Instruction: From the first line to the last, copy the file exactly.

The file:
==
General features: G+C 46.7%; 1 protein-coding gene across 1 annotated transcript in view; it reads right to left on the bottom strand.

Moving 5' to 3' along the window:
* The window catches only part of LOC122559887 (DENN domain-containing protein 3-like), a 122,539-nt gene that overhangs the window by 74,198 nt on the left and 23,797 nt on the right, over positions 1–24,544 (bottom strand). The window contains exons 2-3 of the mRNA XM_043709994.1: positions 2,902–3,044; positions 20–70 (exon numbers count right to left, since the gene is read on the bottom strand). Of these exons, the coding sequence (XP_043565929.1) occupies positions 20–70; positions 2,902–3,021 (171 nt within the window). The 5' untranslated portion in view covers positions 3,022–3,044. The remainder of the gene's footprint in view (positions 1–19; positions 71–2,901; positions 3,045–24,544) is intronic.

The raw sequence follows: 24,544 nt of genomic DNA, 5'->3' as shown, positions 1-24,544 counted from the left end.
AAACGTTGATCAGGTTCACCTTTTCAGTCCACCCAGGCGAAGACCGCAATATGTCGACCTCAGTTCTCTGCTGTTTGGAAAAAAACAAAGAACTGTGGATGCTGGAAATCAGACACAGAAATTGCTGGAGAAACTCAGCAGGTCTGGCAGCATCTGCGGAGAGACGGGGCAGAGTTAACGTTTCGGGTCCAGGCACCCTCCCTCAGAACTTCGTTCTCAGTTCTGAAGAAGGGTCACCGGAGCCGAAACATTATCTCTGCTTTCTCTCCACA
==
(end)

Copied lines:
General features: G+C 46.7%; 1 protein-coding gene across 1 annotated transcript in view; it reads right to left on the bottom strand.

Moving 5' to 3' along the window:
* The window catches only part of LOC122559887 (DENN domain-containing protein 3-like), a 122,539-nt gene that overhangs the window by 74,198 nt on the left and 23,797 nt on the right, over positions 1–24,544 (bottom strand). The window contains exons 2-3 of the mRNA XM_043709994.1: positions 2,902–3,044; positions 20–70 (exon numbers count right to left, since the gene is read on the bottom strand). Of these exons, the coding sequence (XP_043565929.1) occupies positions 20–70; positions 2,902–3,021 (171 nt within the window). The 5' untranslated portion in view covers positions 3,022–3,044. The remainder of the gene's footprint in view (positions 1–19; positions 71–2,901; positions 3,045–24,544) is intronic.

The raw sequence follows: 24,544 nt of genomic DNA, 5'->3' as shown, positions 1-24,544 counted from the left end.
AAACGTTGATCAGGTTCACCTTTTCAGTCCACCCAGGCGAAGACCGCAATATGTCGACCTCAGTTCTCTGCTGTTTGGAAAAAAACAAAGAACTGTGGATGCTGGAAATCAGACACAGAAATTGCTGGAGAAACTCAGCAGGTCTGGCAGCATCTGCGGAGAGACGGGGCAGAGTTAACGTTTCGGGTCCAGGCACCCTCCCTCAGAACTTCGTTCTCAGTTCTGAAGAAGGGTCACCGGAGCCGAAACATTATCTCTGCTTTCTCTCCACA